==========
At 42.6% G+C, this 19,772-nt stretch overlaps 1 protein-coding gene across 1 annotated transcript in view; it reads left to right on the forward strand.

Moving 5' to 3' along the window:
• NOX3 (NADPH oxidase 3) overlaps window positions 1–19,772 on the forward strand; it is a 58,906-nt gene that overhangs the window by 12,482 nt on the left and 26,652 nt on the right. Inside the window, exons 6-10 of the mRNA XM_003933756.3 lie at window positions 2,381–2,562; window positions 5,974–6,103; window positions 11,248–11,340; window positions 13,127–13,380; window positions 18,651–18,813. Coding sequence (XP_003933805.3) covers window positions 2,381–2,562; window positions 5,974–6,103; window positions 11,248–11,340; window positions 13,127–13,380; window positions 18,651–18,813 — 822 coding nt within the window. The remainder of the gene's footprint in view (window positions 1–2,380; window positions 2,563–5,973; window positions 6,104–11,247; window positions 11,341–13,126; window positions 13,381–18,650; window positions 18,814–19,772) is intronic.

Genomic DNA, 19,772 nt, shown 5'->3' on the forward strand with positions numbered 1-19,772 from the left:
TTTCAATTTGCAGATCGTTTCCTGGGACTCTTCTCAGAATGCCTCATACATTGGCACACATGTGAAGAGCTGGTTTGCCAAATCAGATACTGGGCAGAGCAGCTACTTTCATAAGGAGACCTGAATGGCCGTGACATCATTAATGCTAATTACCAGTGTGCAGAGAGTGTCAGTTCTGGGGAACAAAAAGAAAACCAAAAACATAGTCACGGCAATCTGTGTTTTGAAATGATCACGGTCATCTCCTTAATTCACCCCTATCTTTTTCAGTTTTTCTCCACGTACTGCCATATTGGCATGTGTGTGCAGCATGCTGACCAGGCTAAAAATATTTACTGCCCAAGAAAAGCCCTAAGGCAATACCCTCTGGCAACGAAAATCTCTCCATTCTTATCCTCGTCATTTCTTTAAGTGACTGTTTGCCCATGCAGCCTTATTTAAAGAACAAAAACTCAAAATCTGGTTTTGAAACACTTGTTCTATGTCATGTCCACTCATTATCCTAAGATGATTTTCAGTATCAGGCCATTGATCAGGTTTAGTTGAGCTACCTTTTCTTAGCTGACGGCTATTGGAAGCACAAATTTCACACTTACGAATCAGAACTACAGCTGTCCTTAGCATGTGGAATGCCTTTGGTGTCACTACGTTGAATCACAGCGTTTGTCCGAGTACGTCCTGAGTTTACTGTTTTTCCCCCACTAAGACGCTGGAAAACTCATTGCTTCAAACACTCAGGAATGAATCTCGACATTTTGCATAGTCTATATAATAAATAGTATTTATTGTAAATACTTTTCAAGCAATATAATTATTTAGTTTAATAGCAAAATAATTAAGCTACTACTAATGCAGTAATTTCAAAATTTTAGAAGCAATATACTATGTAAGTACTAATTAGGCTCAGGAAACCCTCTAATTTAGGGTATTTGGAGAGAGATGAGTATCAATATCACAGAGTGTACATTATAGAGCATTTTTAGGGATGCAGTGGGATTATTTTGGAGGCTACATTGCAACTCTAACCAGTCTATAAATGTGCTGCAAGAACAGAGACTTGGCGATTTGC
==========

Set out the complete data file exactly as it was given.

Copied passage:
At 42.6% G+C, this 19,772-nt stretch overlaps 1 protein-coding gene across 1 annotated transcript in view; it reads left to right on the forward strand.

Moving 5' to 3' along the window:
• NOX3 (NADPH oxidase 3) overlaps window positions 1–19,772 on the forward strand; it is a 58,906-nt gene that overhangs the window by 12,482 nt on the left and 26,652 nt on the right. Inside the window, exons 6-10 of the mRNA XM_003933756.3 lie at window positions 2,381–2,562; window positions 5,974–6,103; window positions 11,248–11,340; window positions 13,127–13,380; window positions 18,651–18,813. Coding sequence (XP_003933805.3) covers window positions 2,381–2,562; window positions 5,974–6,103; window positions 11,248–11,340; window positions 13,127–13,380; window positions 18,651–18,813 — 822 coding nt within the window. The remainder of the gene's footprint in view (window positions 1–2,380; window positions 2,563–5,973; window positions 6,104–11,247; window positions 11,341–13,126; window positions 13,381–18,650; window positions 18,814–19,772) is intronic.

Genomic DNA, 19,772 nt, shown 5'->3' on the forward strand with positions numbered 1-19,772 from the left:
TTTCAATTTGCAGATCGTTTCCTGGGACTCTTCTCAGAATGCCTCATACATTGGCACACATGTGAAGAGCTGGTTTGCCAAATCAGATACTGGGCAGAGCAGCTACTTTCATAAGGAGACCTGAATGGCCGTGACATCATTAATGCTAATTACCAGTGTGCAGAGAGTGTCAGTTCTGGGGAACAAAAAGAAAACCAAAAACATAGTCACGGCAATCTGTGTTTTGAAATGATCACGGTCATCTCCTTAATTCACCCCTATCTTTTTCAGTTTTTCTCCACGTACTGCCATATTGGCATGTGTGTGCAGCATGCTGACCAGGCTAAAAATATTTACTGCCCAAGAAAAGCCCTAAGGCAATACCCTCTGGCAACGAAAATCTCTCCATTCTTATCCTCGTCATTTCTTTAAGTGACTGTTTGCCCATGCAGCCTTATTTAAAGAACAAAAACTCAAAATCTGGTTTTGAAACACTTGTTCTATGTCATGTCCACTCATTATCCTAAGATGATTTTCAGTATCAGGCCATTGATCAGGTTTAGTTGAGCTACCTTTTCTTAGCTGACGGCTATTGGAAGCACAAATTTCACACTTACGAATCAGAACTACAGCTGTCCTTAGCATGTGGAATGCCTTTGGTGTCACTACGTTGAATCACAGCGTTTGTCCGAGTACGTCCTGAGTTTACTGTTTTTCCCCCACTAAGACGCTGGAAAACTCATTGCTTCAAACACTCAGGAATGAATCTCGACATTTTGCATAGTCTATATAATAAATAGTATTTATTGTAAATACTTTTCAAGCAATATAATTATTTAGTTTAATAGCAAAATAATTAAGCTACTACTAATGCAGTAATTTCAAAATTTTAGAAGCAATATACTATGTAAGTACTAATTAGGCTCAGGAAACCCTCTAATTTAGGGTATTTGGAGAGAGATGAGTATCAATATCACAGAGTGTACATTATAGAGCATTTTTAGGGATGCAGTGGGATTATTTTGGAGGCTACATTGCAACTCTAACCAGTCTATAAATGTGCTGCAAGAACAGAGACTTGGCGATTTGC